To me, however, it's a cumbersome though extensive tool best used to finish images. I think the primary tool should always be a bog-standard analogue pad and pencil - but that's just me. Everyone does it differently.

Still; cheap Wacom + cheap laptop * free software = infinite possibilities.

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TordelBack

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Re: Tablets for drawing
« Reply #7 on: 05 November, 2020, 06:10:24 PM »
This is all great stuff, especially the diversity of recommendations based on hard-won experience, which is what I was hoping for. Keep it coming hivemind, you never disappoint.

I think the primary tool should always be a bog-standard analogue pad and pencil - but that's just me.

Me too. Ditto on the basic  graphic tablet and PC, I've been digitising for work with that setup since 1992, and the Gimp since about '97, and while it works fine I can happily say I loathe the lot of it. But like I say, bloody kids.

Was watching the poor lass working with multiple windows, layers and brushes on a borrowed 5" phone today, and all I could think was "here, you can borrow my biro".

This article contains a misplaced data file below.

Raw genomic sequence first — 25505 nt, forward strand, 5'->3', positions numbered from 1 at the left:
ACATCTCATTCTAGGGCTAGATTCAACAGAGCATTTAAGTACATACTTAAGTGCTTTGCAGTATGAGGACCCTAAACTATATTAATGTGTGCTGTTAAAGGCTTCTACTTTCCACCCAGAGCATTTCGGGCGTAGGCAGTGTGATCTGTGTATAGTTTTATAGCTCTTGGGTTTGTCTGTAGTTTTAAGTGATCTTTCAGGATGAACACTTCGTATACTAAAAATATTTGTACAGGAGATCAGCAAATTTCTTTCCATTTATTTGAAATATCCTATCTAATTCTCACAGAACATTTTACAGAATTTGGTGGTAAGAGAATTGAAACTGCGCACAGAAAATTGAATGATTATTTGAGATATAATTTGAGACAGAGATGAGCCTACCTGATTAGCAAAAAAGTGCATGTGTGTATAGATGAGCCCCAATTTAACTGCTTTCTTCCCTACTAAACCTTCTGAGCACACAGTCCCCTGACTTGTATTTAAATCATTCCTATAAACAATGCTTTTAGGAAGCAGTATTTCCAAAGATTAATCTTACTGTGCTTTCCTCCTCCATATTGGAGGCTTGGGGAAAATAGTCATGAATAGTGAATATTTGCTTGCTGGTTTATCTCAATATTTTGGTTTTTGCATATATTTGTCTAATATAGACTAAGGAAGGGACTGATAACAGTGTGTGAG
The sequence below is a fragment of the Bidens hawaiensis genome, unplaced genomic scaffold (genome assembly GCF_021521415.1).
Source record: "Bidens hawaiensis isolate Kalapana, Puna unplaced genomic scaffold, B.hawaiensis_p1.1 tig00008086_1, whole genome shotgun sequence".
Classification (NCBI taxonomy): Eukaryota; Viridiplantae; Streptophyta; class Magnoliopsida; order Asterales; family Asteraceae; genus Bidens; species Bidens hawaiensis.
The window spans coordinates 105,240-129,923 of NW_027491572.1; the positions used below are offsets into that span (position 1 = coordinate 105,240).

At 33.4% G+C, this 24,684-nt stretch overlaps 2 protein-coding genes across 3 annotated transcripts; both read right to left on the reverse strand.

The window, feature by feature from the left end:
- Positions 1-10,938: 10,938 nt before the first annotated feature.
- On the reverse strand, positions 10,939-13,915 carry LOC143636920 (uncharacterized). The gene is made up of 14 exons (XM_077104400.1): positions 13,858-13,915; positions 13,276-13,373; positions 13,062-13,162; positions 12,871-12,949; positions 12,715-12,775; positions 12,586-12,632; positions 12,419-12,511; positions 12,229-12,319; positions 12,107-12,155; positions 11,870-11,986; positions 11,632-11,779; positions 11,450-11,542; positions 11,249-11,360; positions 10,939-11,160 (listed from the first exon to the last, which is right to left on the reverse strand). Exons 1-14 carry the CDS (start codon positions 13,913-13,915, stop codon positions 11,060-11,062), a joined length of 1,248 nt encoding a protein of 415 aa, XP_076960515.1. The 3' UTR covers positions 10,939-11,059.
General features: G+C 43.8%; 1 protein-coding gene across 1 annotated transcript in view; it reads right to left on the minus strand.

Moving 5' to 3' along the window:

IndigoPrime

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Re: Tablets for drawing
« Reply #8 on: 05 November, 2020, 06:21:43 PM »
Ultimately, all this comes down to two things: what will enable your kid to most fully explore their creative potential, and what can you afford? Apple tablets have the best UI abs software, but are expensive. Android has reasonable software and is more affordable but that hardware lacks the longevity of the iPad. Surface is these days a pretty great laptop but a sub-optimal tablet experience and, frankly, you’d probably be better off with a cheaper brand and a Wacom. But then you’re into ‘fun with Windows’ and software that is inherently more complex yet that won’t necessarily be better from a creativity standpoint.

The Legendary Shark

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Re: Tablets for drawing
« Reply #9 on: 05 November, 2020, 06:42:51 PM »

Quick shout out for the Linux OS - it has some pretty good art programs, including MyPaint, which is a rather good Corel Painter type program - and all free with plenty of on-line tutorials.

Something like Linux Mint will install on just about any laptop so it might be worth thinking about getting a second-hand lappy and throwing Mint* on it as a dedicated art machine; that way you can spend nothing on software, maybe freeing up a few extra shillings for a shinier machine.

*I wondered if there might be a Linux distro specifically aimed at digital artists because... well, because Linux, and sure enough a quick and shallow Google found this. Gotta love those crazy Linuxians!

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Dive a little deeper - all is not as it seems. "Cyber pandemic" on the way. Devices to be "quarantined" (disconnected).

IndigoPrime

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Re: Tablets for drawing
« Reply #10 on: 05 November, 2020, 07:57:09 PM »
Linux has a lot going for it, but I wouldn’t go near it as a creative platform for an 11yo.

The Legendary Shark

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Re: Tablets for drawing
« Reply #11 on: 05 November, 2020, 08:06:49 PM »